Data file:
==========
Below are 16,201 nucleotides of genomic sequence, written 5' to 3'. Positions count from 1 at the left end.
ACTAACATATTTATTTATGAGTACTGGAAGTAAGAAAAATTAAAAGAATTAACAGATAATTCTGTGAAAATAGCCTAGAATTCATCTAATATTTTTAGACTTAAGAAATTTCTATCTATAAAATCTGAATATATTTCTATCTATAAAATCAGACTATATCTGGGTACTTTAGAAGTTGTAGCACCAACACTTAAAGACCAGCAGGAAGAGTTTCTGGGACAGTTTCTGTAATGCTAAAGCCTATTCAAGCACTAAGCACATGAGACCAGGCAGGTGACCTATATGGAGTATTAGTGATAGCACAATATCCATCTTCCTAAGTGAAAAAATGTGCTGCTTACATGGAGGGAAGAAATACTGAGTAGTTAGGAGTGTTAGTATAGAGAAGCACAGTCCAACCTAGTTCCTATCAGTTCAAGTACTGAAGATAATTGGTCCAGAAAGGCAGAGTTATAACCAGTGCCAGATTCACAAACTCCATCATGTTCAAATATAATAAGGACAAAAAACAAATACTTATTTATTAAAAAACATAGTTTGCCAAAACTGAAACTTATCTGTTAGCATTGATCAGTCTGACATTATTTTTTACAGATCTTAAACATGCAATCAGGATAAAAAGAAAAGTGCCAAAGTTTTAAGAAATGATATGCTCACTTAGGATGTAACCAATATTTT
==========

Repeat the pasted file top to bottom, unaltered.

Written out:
Below are 16,201 nucleotides of genomic sequence, written 5' to 3'. Positions count from 1 at the left end.
ACTAACATATTTATTTATGAGTACTGGAAGTAAGAAAAATTAAAAGAATTAACAGATAATTCTGTGAAAATAGCCTAGAATTCATCTAATATTTTTAGACTTAAGAAATTTCTATCTATAAAATCTGAATATATTTCTATCTATAAAATCAGACTATATCTGGGTACTTTAGAAGTTGTAGCACCAACACTTAAAGACCAGCAGGAAGAGTTTCTGGGACAGTTTCTGTAATGCTAAAGCCTATTCAAGCACTAAGCACATGAGACCAGGCAGGTGACCTATATGGAGTATTAGTGATAGCACAATATCCATCTTCCTAAGTGAAAAAATGTGCTGCTTACATGGAGGGAAGAAATACTGAGTAGTTAGGAGTGTTAGTATAGAGAAGCACAGTCCAACCTAGTTCCTATCAGTTCAAGTACTGAAGATAATTGGTCCAGAAAGGCAGAGTTATAACCAGTGCCAGATTCACAAACTCCATCATGTTCAAATATAATAAGGACAAAAAACAAATACTTATTTATTAAAAAACATAGTTTGCCAAAACTGAAACTTATCTGTTAGCATTGATCAGTCTGACATTATTTTTTACAGATCTTAAACATGCAATCAGGATAAAAAGAAAAGTGCCAAAGTTTTAAGAAATGATATGCTCACTTAGGATGTAACCAATATTTT